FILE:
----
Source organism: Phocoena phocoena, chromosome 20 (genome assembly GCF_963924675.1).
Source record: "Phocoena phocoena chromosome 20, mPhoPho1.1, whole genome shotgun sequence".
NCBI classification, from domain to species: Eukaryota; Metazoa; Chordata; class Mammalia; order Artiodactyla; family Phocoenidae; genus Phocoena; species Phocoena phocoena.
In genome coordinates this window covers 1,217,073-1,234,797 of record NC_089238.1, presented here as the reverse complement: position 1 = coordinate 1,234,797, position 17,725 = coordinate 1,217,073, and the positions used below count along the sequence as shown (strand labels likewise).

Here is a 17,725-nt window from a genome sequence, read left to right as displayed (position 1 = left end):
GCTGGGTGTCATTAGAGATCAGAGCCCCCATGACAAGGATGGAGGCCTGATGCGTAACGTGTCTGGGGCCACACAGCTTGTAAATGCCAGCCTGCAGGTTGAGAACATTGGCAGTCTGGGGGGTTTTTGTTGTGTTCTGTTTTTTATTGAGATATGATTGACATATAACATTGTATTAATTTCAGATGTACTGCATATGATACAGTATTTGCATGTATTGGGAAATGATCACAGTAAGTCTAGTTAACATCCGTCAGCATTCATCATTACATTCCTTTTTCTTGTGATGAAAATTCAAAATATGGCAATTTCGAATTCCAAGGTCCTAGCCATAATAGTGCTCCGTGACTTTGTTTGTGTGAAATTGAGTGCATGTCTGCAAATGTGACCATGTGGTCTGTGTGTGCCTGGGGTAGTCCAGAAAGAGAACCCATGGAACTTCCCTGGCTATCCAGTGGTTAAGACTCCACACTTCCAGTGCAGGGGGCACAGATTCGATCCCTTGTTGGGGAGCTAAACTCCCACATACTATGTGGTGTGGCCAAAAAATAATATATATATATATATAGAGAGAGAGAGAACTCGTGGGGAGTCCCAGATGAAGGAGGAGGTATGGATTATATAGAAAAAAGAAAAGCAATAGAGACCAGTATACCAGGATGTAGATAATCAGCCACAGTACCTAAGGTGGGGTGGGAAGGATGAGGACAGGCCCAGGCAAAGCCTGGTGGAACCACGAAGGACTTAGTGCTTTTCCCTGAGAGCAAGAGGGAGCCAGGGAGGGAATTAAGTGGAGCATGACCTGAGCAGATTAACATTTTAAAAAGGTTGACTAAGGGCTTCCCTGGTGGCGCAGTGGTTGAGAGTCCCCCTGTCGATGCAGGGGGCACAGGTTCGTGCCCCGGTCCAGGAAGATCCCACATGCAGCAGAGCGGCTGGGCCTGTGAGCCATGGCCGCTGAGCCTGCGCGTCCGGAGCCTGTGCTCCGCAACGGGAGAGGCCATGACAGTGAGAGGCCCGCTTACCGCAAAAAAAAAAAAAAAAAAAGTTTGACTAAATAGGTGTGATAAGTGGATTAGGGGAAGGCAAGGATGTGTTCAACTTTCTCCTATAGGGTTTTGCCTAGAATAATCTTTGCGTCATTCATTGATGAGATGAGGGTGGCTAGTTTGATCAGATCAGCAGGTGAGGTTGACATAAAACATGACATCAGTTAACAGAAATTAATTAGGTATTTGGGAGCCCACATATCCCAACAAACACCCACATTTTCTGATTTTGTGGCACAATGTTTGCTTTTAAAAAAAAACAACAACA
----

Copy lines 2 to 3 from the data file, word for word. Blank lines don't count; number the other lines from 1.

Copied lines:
Source record: "Phocoena phocoena chromosome 20, mPhoPho1.1, whole genome shotgun sequence".
NCBI classification, from domain to species: Eukaryota; Metazoa; Chordata; class Mammalia; order Artiodactyla; family Phocoenidae; genus Phocoena; species Phocoena phocoena.